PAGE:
Kerry Indistinguishable From Bush On Israel
Kerry Indistinguishable From Bush On Israel And Palestine
GREEN PARTY OF THE UNITED STATES http://www.gp.org
For Immediate Release Thursday, April 22, 2004
GREENS CALL KERRY INDISTINGUISHABLE FROM BUSH ON ISRAEL AND PALESTINE
WASHINGTON, D.C. -- Leaders of the Green Party of the United States strongly criticized President Bush and Democratic presidential candidate Sen. John Kerry (D.-Mass.) for their identical positions in support of Israel's policy of assassination, maintenance of illegal settlements on the West Bank (a reversal of earlier policy), and denial of the right of return for Palestinians.
"The Green Party and its candidates have called for Israel to adhere to international law and U.N. directives and to dismantle the settlements in the Palestinian territories, and for the right of Palestinian refuges to return home," said Ben Manski, co-chair of the Green Party of the United States. An American Jew who grew up in Israel, Manski received and rejected an IDF draft notice when he turned 18. "We support efforts toward nonviolent resolution of the crisis by Israelis and Palestinians who are dedicated to peace and universal human rights, without which we'll never see security for either Israelis or Palestinians. These efforts have been eclipsed by the unrelenting state violence committed by the Israeli military on orders from the Sharon government, and by a small minority of desperate Palestinians -- and now by explicit support from the Bush Administration, under policies apparently dictated by Sharon."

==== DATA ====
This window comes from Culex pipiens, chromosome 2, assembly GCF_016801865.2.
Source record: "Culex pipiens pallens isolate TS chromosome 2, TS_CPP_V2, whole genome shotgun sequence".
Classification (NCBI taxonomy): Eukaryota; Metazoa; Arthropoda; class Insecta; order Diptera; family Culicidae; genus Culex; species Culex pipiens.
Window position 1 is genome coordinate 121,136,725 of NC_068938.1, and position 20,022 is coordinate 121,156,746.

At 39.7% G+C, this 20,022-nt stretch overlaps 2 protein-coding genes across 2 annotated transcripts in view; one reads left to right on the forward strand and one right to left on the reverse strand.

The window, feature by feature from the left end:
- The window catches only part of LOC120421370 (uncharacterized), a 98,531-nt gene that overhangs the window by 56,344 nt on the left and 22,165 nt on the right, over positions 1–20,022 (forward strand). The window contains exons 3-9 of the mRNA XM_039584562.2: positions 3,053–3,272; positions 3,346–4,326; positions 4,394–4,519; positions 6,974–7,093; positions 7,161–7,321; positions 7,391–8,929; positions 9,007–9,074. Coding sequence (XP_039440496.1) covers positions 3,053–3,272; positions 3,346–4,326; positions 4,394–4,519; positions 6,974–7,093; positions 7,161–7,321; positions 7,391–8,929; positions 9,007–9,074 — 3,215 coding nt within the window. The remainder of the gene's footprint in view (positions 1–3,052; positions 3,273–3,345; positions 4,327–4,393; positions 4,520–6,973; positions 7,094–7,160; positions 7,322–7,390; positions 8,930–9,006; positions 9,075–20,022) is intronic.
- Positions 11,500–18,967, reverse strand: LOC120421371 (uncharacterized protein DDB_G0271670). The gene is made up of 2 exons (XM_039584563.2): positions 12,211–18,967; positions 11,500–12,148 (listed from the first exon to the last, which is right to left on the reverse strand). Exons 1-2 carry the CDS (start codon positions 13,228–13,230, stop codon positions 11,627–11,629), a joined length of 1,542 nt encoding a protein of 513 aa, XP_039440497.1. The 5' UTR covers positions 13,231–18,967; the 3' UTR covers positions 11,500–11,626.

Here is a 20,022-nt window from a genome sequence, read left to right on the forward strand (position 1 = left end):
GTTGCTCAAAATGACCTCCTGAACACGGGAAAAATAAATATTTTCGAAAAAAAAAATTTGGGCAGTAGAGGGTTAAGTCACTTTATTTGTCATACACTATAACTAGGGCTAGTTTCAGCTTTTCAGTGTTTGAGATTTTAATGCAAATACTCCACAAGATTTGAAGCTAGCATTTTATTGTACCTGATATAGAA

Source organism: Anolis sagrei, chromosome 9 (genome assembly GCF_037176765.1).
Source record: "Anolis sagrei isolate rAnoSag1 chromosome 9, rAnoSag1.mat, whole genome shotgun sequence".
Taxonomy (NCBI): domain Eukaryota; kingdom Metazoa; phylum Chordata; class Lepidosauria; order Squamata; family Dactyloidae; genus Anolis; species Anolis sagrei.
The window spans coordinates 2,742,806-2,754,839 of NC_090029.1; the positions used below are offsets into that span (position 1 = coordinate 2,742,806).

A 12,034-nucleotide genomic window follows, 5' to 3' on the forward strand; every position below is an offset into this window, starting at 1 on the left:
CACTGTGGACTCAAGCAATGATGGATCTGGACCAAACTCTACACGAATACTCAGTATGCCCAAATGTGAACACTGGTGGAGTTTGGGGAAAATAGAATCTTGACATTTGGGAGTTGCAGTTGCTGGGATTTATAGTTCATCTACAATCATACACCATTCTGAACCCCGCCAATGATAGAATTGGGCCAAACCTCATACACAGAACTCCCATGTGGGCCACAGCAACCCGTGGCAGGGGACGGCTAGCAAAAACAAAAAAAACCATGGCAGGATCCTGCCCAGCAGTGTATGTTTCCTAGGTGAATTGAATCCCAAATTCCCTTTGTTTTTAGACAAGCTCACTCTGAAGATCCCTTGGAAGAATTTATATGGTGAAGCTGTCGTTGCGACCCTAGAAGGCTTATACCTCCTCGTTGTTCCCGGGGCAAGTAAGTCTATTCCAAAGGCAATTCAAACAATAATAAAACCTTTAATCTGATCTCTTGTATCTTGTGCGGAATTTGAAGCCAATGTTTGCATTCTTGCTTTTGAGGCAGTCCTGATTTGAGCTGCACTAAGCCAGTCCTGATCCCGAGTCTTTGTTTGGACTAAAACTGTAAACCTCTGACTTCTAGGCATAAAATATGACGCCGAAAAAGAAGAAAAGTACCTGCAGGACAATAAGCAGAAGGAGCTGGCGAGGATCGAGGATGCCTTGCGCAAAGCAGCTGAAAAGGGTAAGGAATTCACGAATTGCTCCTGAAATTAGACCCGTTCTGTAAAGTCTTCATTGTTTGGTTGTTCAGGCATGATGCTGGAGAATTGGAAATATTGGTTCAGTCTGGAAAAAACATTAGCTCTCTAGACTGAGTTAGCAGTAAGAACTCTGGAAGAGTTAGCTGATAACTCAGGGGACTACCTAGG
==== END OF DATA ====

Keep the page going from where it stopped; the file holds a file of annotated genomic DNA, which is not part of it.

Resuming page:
Greens called the plan backed by President Bush, Prime Minister Sharon, and Sen. Kerry (Meet the Press, Sunday, April 18) that allows Israel to keep and continue to settle on land seized in the 1967 war a disastrous setback to efforts for peace.
"We were especially aghast that Sen. Kerry supported the assassination of Hamas leader Abdel Aziz Rantisi, which Greens called a summary and extra-judicial execution," said Julia Willebrand, co-chair of the Green Party's International Committee.
The rejection of the Palestinian right of return by Bush, Sharon, and now Kerry comes on the heels of a landmark 'Right of Return and Just Peace Conference' held in Haifa, Israel at the end of March, at which over 300 Jewish and Palestinian Israeli citizens gathered for the first time to refute the claim that unconditional support among Israelis for the right of Palestinian refugees to return does not exist. Israeli historian Ilan Pappe, in the final declaration of the 'Haifa Initiative', stated that, "What the hundreds of people attending the conference showed was that a growing number of Jews and Palestinians in Israel regard the implementation of the Palestinian right of return as the only road to a lasting peace and reconciliation."
"The Green Party continues to support the right of Palestinians to return to their homes, and regards it as at the heart of the conflict," says Charles Shaw, media coordinator for the Illinois Green Party. "Similarly, Israel must return to its pre-1967 borders as the opener to any peace negotiations.
These are significant differences between our position and that of the Democrats and Republicans. John Kerry's views are becoming indistinguishable from those of George W. Bush."
The Green Party of the United States http://www.gp.org 1700 Connecticut Avenue NW, Suite 404 Washington, DC 20009. 202-319-7191, 866-41GREEN Fax 202-319-7193